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POLYMER ELECTROLYTES INVOLVING MULTIVALENT CATIONS.

Objective


Polymer electrolytes is the name given to a new range of solid state materials in which ionic salts are dissolved in suitable coordinating high polymers. Research on these materials to date has concentrated on lithium ion and sodium ion containing systems.
For the first time, electrochemical, structural, thermal, optical and conductivity studies on a wide range of divalent and trivalent ion based systems have been brought together to create a clearer picture of the potential of these materials. Conditions have been established for the preparation of anhydrous electrolytes. Amorphous derivatives of polyethylene oxide and linear polyethylene imine were prepared as host polymers which has allowed various practical and theoretical aspects of the ion transport mechanism to be studied. Novel perfluorosulphonimide salt systems were also synthesized and were found to greatly enhance the ionic conductivity through their plasticizing effect. The studies have produced several phase diagrams. Information has been obtained on the variation in ionic species with cation valency, which was previously unknown. A range of applications of these materials is now seen as feasible and preliminary cells have been constructed and are under test.
Polymer electrolytes is the name given to a new range of solid state materials in which ionic salts are dissolved in suitable coordinating high polymers; in many cases, the salt solubility is very high. Research on these materials to date has concentrated on lithium ion- and sodium ion-containing systems. These generally have relatively high ionic conductivities and are being developed as potential electrolytes for all-solid-state high energy batteries. In this programme we propose to study analogous systems based on salts of alkaline earth, transition metal and lanthanide cations.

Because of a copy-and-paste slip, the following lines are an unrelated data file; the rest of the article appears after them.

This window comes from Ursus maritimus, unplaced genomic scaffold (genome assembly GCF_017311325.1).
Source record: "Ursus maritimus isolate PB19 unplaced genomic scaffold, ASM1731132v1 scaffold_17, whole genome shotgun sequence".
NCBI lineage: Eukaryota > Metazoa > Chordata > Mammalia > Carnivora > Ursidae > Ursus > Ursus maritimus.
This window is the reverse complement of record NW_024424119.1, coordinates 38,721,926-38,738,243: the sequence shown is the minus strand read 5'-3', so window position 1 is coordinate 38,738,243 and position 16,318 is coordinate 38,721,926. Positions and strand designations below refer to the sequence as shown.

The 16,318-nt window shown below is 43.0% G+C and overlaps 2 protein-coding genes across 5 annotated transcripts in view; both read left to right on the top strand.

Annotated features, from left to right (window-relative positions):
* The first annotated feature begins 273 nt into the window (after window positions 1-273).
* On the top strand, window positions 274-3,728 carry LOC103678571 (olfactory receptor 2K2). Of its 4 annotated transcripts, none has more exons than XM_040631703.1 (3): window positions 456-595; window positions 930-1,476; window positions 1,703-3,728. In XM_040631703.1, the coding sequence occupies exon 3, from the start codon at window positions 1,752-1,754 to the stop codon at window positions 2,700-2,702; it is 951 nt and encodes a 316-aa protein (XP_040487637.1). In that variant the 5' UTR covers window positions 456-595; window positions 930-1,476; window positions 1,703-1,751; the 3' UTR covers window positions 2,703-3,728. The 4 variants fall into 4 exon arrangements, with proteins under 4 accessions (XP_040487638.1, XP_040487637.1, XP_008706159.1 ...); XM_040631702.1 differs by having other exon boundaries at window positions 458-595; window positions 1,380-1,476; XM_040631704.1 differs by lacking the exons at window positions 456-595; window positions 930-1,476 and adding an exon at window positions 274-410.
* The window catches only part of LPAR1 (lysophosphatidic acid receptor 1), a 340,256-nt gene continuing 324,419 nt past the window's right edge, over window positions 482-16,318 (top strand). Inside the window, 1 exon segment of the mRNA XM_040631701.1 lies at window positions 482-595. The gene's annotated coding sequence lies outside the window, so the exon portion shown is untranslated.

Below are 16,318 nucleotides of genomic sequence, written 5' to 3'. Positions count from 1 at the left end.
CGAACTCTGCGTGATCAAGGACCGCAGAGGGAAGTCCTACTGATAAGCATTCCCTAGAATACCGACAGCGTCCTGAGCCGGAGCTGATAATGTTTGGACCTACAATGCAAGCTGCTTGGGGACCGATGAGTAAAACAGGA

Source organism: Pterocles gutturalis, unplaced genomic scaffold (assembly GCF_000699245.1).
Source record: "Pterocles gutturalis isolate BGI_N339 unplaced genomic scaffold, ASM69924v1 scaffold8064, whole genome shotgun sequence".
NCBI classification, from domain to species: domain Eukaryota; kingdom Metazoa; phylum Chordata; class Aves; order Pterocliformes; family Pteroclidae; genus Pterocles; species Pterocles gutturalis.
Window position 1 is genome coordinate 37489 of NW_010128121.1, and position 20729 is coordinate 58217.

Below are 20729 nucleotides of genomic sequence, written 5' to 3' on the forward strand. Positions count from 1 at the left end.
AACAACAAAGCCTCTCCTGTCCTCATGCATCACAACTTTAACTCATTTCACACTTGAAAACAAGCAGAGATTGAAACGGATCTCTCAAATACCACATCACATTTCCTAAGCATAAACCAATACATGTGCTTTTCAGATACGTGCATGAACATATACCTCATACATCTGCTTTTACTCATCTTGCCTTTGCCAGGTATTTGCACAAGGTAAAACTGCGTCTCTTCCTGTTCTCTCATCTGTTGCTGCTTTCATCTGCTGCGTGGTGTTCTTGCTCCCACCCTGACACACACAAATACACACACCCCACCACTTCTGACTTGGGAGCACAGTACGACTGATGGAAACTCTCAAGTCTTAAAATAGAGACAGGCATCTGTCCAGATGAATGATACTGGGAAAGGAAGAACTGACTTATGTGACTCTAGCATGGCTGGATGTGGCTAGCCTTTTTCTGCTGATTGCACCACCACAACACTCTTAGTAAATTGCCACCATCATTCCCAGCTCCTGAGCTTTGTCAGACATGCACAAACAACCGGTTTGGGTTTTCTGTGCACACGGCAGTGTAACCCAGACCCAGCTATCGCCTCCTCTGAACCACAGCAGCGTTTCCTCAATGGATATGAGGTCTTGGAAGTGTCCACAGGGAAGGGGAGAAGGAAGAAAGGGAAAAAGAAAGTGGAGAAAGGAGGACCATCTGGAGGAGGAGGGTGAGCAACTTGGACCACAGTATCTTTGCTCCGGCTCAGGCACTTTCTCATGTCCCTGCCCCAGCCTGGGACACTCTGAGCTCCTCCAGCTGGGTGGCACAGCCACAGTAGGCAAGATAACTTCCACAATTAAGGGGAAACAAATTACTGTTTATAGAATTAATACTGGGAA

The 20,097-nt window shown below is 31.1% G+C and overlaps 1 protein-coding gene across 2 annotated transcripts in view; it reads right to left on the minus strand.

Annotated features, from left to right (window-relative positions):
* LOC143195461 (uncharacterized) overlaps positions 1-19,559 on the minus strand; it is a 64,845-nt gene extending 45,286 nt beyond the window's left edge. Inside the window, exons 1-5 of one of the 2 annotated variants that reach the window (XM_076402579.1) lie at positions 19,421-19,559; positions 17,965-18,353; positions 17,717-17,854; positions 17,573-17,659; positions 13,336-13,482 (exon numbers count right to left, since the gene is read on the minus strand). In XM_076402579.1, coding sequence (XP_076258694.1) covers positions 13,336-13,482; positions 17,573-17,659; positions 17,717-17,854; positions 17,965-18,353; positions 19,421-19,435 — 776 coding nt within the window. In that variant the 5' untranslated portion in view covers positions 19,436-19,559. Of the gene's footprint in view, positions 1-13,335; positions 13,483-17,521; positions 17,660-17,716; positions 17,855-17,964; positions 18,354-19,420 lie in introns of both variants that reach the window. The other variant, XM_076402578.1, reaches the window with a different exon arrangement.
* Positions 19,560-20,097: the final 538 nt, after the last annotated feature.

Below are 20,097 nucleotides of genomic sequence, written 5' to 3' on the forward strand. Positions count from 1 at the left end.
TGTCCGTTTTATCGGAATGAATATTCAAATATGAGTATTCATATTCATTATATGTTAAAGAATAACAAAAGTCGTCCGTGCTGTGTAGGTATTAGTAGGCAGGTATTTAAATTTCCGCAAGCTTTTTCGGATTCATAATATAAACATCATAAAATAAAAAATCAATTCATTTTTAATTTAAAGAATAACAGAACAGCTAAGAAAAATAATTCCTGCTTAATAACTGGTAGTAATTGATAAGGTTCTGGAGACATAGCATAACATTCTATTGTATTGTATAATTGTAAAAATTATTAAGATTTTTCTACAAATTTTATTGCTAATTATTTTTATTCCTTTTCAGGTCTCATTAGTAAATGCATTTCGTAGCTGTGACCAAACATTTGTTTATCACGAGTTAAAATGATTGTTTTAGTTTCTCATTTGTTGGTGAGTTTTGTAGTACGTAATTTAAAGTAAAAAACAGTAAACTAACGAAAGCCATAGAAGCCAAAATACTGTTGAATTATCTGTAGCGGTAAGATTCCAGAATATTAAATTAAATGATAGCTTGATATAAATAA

We anticipate that polymer electrolytes based on such salts will have interesting and useful electrical and optical properties. The particular advantage of these materials from a practical point of view is that, unlike, for example, crystalline solid electrolytes, they may be readily fabricated into useful shapes of forms, such as thin films using established techniques.

Coordinator

UNIVERSITY OF ST ANDREWS
Address
College Gate, 66 North Street
KY16 9AH St Andrews
United Kingdom

Participants (7)

Chalmers University of Technology
Sweden
Address
Industrial Liason Office Cth
41296 Goeteborg
Heriot-Watt University
United Kingdom
Address
Riccarton, Lord Balerno Building
EH14 4AS Edinburgh
INSTITUTO SUPERIOR TECNICO
Portugal
Institut National Polytechnique de Grenoble
France
Address
1340 Rue De La Piscine
38042 Grenoble
UNIVERSIDADE DO MINHO
Portugal
Address
Azurem
4800 Guimaraes
UNIVERSITY OF NEWCASTLE UPON TYNE
United Kingdom
Address
6 Kensington Terrace
NE1 7RU Newcastle Upon Tyne
UNIVERSITY OF ROME "LA SAPIENZA"
Italy
Address
2,Piazzale Aldo Moro 5
00185 Roma